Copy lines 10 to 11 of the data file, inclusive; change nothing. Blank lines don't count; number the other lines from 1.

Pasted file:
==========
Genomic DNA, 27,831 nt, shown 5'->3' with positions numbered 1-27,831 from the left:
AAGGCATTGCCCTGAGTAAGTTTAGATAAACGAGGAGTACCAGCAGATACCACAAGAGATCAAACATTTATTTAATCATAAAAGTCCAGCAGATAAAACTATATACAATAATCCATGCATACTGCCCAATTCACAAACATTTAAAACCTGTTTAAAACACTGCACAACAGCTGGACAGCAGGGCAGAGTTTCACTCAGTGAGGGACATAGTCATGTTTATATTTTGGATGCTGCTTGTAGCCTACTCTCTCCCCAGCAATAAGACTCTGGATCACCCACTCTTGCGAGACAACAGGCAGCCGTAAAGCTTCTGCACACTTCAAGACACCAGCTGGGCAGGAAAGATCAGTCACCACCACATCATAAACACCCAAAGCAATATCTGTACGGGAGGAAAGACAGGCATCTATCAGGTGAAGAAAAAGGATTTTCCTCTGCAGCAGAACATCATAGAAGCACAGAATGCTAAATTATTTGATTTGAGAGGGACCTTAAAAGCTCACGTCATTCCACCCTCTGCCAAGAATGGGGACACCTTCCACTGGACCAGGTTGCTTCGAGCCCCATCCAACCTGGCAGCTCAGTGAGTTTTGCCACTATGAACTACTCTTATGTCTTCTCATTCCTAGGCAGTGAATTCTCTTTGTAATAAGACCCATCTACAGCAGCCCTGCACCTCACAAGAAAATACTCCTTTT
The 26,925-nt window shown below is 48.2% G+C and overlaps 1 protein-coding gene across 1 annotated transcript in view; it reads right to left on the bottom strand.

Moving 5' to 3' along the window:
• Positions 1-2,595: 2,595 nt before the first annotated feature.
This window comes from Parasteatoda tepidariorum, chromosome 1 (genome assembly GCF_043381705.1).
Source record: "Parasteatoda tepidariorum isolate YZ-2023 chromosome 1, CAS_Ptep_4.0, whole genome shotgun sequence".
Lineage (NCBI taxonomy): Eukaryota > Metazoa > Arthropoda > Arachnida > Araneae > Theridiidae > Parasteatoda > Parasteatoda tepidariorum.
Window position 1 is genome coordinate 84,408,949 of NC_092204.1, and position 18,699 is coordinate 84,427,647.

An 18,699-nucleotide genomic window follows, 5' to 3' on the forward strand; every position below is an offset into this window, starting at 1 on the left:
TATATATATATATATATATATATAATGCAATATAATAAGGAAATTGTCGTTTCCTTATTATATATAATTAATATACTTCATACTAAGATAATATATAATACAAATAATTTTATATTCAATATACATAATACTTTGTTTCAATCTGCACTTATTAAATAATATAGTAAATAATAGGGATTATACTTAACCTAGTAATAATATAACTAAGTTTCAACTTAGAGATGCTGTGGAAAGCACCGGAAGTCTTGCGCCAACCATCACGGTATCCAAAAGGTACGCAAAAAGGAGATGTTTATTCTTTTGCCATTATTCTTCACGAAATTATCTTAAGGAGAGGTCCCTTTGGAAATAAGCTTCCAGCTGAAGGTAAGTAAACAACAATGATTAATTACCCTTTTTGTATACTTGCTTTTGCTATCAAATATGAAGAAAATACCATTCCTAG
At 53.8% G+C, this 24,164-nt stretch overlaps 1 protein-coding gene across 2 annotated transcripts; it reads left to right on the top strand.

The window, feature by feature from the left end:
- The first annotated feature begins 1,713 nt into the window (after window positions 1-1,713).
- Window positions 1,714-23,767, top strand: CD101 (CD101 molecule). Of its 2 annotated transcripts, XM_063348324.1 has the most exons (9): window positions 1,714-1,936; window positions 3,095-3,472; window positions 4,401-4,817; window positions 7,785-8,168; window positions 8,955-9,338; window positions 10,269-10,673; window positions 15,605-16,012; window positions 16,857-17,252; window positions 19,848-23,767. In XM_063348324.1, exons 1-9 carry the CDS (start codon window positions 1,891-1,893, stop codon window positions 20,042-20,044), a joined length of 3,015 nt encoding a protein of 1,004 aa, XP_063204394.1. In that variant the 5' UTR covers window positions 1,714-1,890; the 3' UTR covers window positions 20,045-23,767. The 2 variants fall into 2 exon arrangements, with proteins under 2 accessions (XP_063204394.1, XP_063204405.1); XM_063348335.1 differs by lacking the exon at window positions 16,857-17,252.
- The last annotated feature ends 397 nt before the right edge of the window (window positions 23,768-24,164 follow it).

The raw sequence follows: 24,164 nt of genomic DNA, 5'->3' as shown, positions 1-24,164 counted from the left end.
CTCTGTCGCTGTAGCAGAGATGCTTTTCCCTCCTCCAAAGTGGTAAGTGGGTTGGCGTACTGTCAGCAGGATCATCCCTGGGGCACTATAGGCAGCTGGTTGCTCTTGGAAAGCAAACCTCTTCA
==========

An 18,699-nucleotide genomic window follows, 5' to 3' on the forward strand; every position below is an offset into this window, starting at 1 on the left:
TATATATATATATATATATATATAATGCAATATAATAAGGAAATTGTCGTTTCCTTATTATATATAATTAATATACTTCATACTAAGATAATATATAATACAAATAATTTTATATTCAATATACATAATACTTTGTTTCAATCTGCACTTATTAAATAATATAGTAAATAATAGGGATTATACTTAACCTAGTAATAATATAACTAAGTTTCAACTTAGAGATGCTGTGGAAAGCACCGGAAGTCTTGCGCCAACCATCACGGTATCCAAAAGGTACGCAAAAAGGAGATGTTTATTCTTTTGCCATTATTCTTCACGAAATTATCTTAAGGAGAGGTCCCTTTGGAAATAAGCTTCCAGCTGAAGGTAAGTAAACAACAATGATTAATTACCCTTTTTGTATACTTGCTTTTGCTATCAAATATGAAGAAAATACCATTCCTAG